It is used in Backblaze's new Storage Pod 4.0 ( http://blog.backblaze.com/2014/03/19/ba ... age-pod-4/ ): "We’ve upgrade the CPU to an i3-3240 (Ivy Bridge) from an i3-2100 (Sandy Bridge) CPU. This makes processing faster and when combined with the Rocket 750 cards provided the boost in throughput of 4 to 5 times we’ve experienced... Each of the Rocket 750 Cards has 10 ports with Mini-SAS connectors. The new SATA cables start with a Mini-SAS connector and fan out to 4 individual cables each of which terminates in the direct wire connector... "


Eight of those ten Int-MS-1M4S Mini-SAS (SFF-8087) cables referred to, with four SATA connectors each, would distribute data across the six ISG-AN-D35 cages (each with five SATA connectors) and are easily long enough at 1m in length.


http://www.amazon.com/HighPoint-Rocket- ... B00C7JNPSQ


*** equivalent of £410 ***

(It is £800 in the UK but was under $700 from Amazon in the US when it was in stock. However, CamelCamelCamel US reveals that it went as low as $450 last August: http://camelcamelcamel.com/HighPoint-Ro ... B00C7JNPSQ )


(I did consider an alternative: Using 2 x Supermicro 8-Port SATA Card AOC-SAS2LP-MV8 in conjunction with the motherboard's native ports. I would only be able to use two Supermicro cards as they are PCI-E 2.0 x8 and therefore the PCI-E 2.0 x4 slot would be incompatible. That would give me a total of 26 SATA3 ports: 16 across the two Supermicro 8-port cards, 2 on the motherboard's native SATA3 ports and 8 on the motherboard's native SAS2 ports. I would then need a 4-Port SATA card that is compatible with the remaining PCI-E 2.0 x4 slot, such as the HighPoint Rocket 640L, StarTech PEXSAT34RH (which, as it happens, only requires a PCI-E 2.0 x2 slot) or predecessor StarTech PEXSAT34. Whilst this would work out slightly cheaper than the HighPoint Rocket 750, running three rather than one PCI-E slots would increase the power draw and, when all 30 drives were fitted, could push me up against the upper ceiling of the PSU. This PSU calculator made me nervous: http://extreme.outervision.com/psucalculatorlite.jsp . I also wanted to allow for performance degradation even with Seasonic's stellar reputation. Whilst it is true that it'll be a while before I fill all 30 hard drive slots, I want to run this NAS 24/7 and for it to be stable for years - nay, decades - to come.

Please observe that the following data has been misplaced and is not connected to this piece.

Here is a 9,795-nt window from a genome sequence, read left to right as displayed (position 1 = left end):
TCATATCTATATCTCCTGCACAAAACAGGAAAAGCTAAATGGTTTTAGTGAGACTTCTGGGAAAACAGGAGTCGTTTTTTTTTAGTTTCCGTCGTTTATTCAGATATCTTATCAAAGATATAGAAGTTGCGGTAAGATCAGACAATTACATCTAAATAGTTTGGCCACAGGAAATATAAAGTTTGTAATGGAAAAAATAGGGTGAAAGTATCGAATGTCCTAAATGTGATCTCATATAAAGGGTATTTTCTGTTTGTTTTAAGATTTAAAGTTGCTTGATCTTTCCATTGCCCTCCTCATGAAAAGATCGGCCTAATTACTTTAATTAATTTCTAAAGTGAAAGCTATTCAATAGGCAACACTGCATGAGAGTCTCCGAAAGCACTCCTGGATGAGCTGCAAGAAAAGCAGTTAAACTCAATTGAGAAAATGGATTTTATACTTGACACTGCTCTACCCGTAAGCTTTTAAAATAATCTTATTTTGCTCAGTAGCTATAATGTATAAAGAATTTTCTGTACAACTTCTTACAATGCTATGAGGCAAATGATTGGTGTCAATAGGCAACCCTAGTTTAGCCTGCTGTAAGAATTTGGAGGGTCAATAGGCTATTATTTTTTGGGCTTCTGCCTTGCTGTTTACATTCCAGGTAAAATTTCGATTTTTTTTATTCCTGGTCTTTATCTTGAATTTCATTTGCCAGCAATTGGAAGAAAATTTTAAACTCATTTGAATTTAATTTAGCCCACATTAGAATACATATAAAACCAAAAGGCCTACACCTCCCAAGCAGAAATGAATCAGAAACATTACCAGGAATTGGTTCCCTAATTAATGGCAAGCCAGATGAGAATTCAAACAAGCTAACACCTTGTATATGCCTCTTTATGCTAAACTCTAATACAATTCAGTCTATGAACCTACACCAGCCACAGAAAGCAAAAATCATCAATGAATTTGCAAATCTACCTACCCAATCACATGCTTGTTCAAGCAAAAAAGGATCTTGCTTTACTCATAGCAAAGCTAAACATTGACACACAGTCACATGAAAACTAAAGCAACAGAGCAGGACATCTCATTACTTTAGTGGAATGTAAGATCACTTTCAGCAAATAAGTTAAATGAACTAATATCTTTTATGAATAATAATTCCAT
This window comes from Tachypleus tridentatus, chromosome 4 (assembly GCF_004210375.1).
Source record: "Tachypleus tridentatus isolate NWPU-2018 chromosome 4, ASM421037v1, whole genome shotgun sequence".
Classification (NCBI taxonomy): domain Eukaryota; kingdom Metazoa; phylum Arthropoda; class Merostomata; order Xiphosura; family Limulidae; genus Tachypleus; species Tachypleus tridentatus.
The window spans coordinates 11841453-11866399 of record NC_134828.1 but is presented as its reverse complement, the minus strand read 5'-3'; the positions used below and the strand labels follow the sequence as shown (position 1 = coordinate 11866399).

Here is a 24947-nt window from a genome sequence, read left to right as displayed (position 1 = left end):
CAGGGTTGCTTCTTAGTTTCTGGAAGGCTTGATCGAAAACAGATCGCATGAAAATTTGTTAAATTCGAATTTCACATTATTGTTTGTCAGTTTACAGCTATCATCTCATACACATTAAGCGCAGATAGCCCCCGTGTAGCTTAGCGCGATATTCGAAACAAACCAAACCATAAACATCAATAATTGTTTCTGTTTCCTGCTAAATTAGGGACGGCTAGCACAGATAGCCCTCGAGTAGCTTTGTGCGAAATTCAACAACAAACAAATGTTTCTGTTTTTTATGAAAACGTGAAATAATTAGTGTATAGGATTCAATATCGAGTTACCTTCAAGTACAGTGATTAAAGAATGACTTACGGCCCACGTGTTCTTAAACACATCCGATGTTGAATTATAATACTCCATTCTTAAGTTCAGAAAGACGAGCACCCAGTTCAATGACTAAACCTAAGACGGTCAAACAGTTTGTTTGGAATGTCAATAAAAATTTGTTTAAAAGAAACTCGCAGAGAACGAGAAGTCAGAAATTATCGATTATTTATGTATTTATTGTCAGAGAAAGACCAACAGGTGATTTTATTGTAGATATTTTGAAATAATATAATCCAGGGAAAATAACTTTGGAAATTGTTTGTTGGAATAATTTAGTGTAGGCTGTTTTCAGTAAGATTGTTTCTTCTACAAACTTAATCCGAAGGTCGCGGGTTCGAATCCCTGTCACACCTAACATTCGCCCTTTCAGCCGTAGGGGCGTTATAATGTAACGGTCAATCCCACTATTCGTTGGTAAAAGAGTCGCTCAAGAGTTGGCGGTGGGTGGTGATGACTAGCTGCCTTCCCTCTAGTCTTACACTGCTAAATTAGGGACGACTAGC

This, of course, could all be reconsidered depending on the specification for Supermicro's Haswell-EP / LGA 2011-3 / C610 successor to the X9SRH-7TF.





Intel Xeon E5-1620 v2 CPU (3.70GHz, 130W, Ivy Bridge-EP - is this a better choice than the E5-2609 v2 2.50GHz 80W which is designed for dual socket systems?)


http://www.cpu-world.com/Compare/405/In ... 09_v2.html


http://www.saverstore.com/product/20581 ... 2011--TRAY


*** £225 ***





Noctua NH-U9DX i4

http://www.noctua.at/main.php?show=prod ... ucts_id=67

http://www.noctua.at/pdf/infosheets/noc ... eet_en.pdf




*** £50 ***





I want to use SHR-2 ( http://www.synology.com/en-us/support/tutorials/492 ):


"The SHR allows for... 2-disk worth of redundancy - meaning that the SHR Volume can suffer up to two disks lost, and the data volume will still be available for use."


"To use a 2-disk redundant SHR, the Volume will have to be created with a minimum of four drives."


My plan is to start with 4 x 4TB hard drives (see below) and then populate the remaining 26 slots over time.